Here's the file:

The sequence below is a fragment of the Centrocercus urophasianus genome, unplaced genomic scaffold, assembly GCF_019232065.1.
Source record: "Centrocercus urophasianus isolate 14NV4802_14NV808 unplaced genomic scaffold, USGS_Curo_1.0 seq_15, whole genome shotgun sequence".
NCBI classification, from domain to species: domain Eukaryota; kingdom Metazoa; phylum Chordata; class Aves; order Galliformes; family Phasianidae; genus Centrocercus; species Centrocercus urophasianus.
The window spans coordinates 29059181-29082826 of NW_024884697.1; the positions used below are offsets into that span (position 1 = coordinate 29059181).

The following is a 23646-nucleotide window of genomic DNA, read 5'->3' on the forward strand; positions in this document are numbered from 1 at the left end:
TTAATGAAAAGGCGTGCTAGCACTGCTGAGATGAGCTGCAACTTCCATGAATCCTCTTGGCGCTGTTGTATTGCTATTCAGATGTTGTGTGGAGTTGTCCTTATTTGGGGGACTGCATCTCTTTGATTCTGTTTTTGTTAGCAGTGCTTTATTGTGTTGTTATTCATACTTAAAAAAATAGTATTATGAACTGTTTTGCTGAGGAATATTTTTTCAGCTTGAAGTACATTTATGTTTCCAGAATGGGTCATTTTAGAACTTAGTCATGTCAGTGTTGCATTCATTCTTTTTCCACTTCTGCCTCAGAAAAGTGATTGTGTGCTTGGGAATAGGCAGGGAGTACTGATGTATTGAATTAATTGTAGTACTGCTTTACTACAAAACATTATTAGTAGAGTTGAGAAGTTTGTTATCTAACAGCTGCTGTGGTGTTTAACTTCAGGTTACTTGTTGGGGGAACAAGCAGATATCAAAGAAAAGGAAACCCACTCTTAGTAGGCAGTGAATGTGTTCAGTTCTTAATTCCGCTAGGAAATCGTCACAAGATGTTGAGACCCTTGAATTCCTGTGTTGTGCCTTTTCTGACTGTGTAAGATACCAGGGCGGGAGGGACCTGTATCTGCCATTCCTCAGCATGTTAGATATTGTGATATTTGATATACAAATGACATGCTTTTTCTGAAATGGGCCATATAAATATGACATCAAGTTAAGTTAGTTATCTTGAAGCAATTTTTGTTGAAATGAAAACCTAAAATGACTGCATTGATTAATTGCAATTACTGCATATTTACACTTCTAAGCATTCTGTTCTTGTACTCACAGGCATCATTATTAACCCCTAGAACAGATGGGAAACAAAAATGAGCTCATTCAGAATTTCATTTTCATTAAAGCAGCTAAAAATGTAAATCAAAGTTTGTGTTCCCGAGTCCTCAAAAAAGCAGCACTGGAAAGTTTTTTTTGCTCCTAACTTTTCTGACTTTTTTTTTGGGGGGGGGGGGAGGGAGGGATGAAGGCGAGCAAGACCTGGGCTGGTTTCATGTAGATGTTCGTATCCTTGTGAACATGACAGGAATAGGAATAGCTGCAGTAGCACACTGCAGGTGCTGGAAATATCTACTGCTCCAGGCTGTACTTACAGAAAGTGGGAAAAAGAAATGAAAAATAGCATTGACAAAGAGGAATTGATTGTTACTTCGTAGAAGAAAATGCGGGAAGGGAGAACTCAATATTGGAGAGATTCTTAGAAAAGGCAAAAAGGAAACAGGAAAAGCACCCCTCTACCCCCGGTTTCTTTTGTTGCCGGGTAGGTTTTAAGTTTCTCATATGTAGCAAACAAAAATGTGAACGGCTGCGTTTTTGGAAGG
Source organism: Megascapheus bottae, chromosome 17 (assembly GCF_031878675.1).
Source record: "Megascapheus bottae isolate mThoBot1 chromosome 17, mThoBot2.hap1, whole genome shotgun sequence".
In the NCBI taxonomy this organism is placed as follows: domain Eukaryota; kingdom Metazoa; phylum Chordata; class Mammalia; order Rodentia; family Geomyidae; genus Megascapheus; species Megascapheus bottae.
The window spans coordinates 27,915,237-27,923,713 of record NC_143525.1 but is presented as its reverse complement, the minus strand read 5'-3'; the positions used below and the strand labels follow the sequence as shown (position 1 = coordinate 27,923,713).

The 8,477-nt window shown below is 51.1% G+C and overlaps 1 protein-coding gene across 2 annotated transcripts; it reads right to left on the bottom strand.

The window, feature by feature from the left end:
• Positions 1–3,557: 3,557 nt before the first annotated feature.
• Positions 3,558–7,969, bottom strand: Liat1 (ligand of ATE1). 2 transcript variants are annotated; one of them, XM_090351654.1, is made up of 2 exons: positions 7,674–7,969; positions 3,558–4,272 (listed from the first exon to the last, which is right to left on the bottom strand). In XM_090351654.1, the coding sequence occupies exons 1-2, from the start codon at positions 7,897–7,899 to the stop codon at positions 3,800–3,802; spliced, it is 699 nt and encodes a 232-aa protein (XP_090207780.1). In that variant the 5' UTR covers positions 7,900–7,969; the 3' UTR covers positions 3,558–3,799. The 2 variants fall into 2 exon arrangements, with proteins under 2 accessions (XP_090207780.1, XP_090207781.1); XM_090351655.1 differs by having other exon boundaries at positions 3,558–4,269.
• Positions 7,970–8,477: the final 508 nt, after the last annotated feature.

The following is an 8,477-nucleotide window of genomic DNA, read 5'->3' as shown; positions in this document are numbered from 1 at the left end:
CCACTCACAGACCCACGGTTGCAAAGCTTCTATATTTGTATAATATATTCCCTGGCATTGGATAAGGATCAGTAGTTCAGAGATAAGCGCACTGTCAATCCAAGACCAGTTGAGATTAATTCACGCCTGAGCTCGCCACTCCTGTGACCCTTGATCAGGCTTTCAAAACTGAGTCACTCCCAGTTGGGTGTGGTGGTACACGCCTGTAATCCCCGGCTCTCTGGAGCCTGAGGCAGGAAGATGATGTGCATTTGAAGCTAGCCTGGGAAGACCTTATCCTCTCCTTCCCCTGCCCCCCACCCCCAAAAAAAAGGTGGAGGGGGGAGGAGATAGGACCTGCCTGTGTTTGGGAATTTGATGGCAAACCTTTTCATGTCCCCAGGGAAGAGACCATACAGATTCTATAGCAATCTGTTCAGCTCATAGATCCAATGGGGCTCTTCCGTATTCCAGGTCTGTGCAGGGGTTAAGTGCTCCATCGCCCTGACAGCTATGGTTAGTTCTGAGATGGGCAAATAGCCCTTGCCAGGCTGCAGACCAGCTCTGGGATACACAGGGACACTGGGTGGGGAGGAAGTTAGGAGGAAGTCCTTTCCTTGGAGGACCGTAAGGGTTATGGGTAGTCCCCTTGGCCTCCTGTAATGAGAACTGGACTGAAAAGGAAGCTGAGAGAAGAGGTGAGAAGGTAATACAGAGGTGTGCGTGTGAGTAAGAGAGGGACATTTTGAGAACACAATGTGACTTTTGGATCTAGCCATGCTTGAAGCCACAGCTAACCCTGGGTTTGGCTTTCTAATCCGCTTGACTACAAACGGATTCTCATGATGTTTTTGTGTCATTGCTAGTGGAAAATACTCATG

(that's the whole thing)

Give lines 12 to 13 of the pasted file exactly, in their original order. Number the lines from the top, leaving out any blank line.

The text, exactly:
The window, feature by feature from the left end:
• Positions 1–3,557: 3,557 nt before the first annotated feature.